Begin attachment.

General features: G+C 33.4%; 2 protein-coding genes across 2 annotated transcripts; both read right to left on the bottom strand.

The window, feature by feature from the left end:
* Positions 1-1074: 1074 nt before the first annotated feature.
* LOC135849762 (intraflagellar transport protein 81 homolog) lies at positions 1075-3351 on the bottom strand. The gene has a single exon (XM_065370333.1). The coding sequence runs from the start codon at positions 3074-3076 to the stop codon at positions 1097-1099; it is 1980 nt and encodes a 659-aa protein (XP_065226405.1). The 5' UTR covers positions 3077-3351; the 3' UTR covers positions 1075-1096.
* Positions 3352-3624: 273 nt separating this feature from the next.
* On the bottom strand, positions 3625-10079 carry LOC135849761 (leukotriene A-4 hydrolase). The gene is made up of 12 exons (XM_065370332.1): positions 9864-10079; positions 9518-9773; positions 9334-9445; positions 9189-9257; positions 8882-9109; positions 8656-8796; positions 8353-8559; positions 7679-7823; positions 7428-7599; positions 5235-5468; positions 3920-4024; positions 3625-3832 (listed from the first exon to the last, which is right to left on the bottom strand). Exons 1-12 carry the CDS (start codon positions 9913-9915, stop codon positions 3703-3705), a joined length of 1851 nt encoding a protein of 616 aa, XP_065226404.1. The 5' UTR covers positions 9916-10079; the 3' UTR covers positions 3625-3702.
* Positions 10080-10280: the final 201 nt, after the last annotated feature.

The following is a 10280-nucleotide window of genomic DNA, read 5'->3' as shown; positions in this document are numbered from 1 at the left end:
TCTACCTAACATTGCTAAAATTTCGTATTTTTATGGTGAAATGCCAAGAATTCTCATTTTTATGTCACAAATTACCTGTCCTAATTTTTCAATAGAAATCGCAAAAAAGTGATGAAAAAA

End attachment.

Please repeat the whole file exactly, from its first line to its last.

General features: G+C 33.4%; 2 protein-coding genes across 2 annotated transcripts; both read right to left on the bottom strand.

The window, feature by feature from the left end:
* Positions 1-1074: 1074 nt before the first annotated feature.
* LOC135849762 (intraflagellar transport protein 81 homolog) lies at positions 1075-3351 on the bottom strand. The gene has a single exon (XM_065370333.1). The coding sequence runs from the start codon at positions 3074-3076 to the stop codon at positions 1097-1099; it is 1980 nt and encodes a 659-aa protein (XP_065226405.1). The 5' UTR covers positions 3077-3351; the 3' UTR covers positions 1075-1096.
* Positions 3352-3624: 273 nt separating this feature from the next.
* On the bottom strand, positions 3625-10079 carry LOC135849761 (leukotriene A-4 hydrolase). The gene is made up of 12 exons (XM_065370332.1): positions 9864-10079; positions 9518-9773; positions 9334-9445; positions 9189-9257; positions 8882-9109; positions 8656-8796; positions 8353-8559; positions 7679-7823; positions 7428-7599; positions 5235-5468; positions 3920-4024; positions 3625-3832 (listed from the first exon to the last, which is right to left on the bottom strand). Exons 1-12 carry the CDS (start codon positions 9913-9915, stop codon positions 3703-3705), a joined length of 1851 nt encoding a protein of 616 aa, XP_065226404.1. The 5' UTR covers positions 9916-10079; the 3' UTR covers positions 3625-3702.
* Positions 10080-10280: the final 201 nt, after the last annotated feature.

The following is a 10280-nucleotide window of genomic DNA, read 5'->3' as shown; positions in this document are numbered from 1 at the left end:
TCTACCTAACATTGCTAAAATTTCGTATTTTTATGGTGAAATGCCAAGAATTCTCATTTTTATGTCACAAATTACCTGTCCTAATTTTTCAATAGAAATCGCAAAAAAGTGATGAAAAAA